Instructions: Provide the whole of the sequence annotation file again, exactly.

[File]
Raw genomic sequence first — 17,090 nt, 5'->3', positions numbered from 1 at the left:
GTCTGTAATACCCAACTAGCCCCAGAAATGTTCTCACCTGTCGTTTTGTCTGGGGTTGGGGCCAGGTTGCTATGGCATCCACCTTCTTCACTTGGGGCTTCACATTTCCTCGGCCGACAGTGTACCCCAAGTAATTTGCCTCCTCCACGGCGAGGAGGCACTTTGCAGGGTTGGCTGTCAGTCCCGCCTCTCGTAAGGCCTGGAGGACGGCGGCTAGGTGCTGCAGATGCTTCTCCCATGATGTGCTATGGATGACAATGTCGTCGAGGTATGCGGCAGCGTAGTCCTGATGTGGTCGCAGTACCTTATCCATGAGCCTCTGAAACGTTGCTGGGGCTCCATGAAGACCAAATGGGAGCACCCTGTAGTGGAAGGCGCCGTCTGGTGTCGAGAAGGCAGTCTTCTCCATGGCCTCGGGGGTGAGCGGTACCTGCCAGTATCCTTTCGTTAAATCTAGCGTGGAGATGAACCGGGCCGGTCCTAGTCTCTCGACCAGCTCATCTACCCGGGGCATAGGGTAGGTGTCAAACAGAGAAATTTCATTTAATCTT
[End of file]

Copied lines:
Raw genomic sequence first — 17,090 nt, 5'->3', positions numbered from 1 at the left:
GTCTGTAATACCCAACTAGCCCCAGAAATGTTCTCACCTGTCGTTTTGTCTGGGGTTGGGGCCAGGTTGCTATGGCATCCACCTTCTTCACTTGGGGCTTCACATTTCCTCGGCCGACAGTGTACCCCAAGTAATTTGCCTCCTCCACGGCGAGGAGGCACTTTGCAGGGTTGGCTGTCAGTCCCGCCTCTCGTAAGGCCTGGAGGACGGCGGCTAGGTGCTGCAGATGCTTCTCCCATGATGTGCTATGGATGACAATGTCGTCGAGGTATGCGGCAGCGTAGTCCTGATGTGGTCGCAGTACCTTATCCATGAGCCTCTGAAACGTTGCTGGGGCTCCATGAAGACCAAATGGGAGCACCCTGTAGTGGAAGGCGCCGTCTGGTGTCGAGAAGGCAGTCTTCTCCATGGCCTCGGGGGTGAGCGGTACCTGCCAGTATCCTTTCGTTAAATCTAGCGTGGAGATGAACCGGGCCGGTCCTAGTCTCTCGACCAGCTCATCTACCCGGGGCATAGGGTAGGTGTCAAACAGAGAAATTTCATTTAATCTT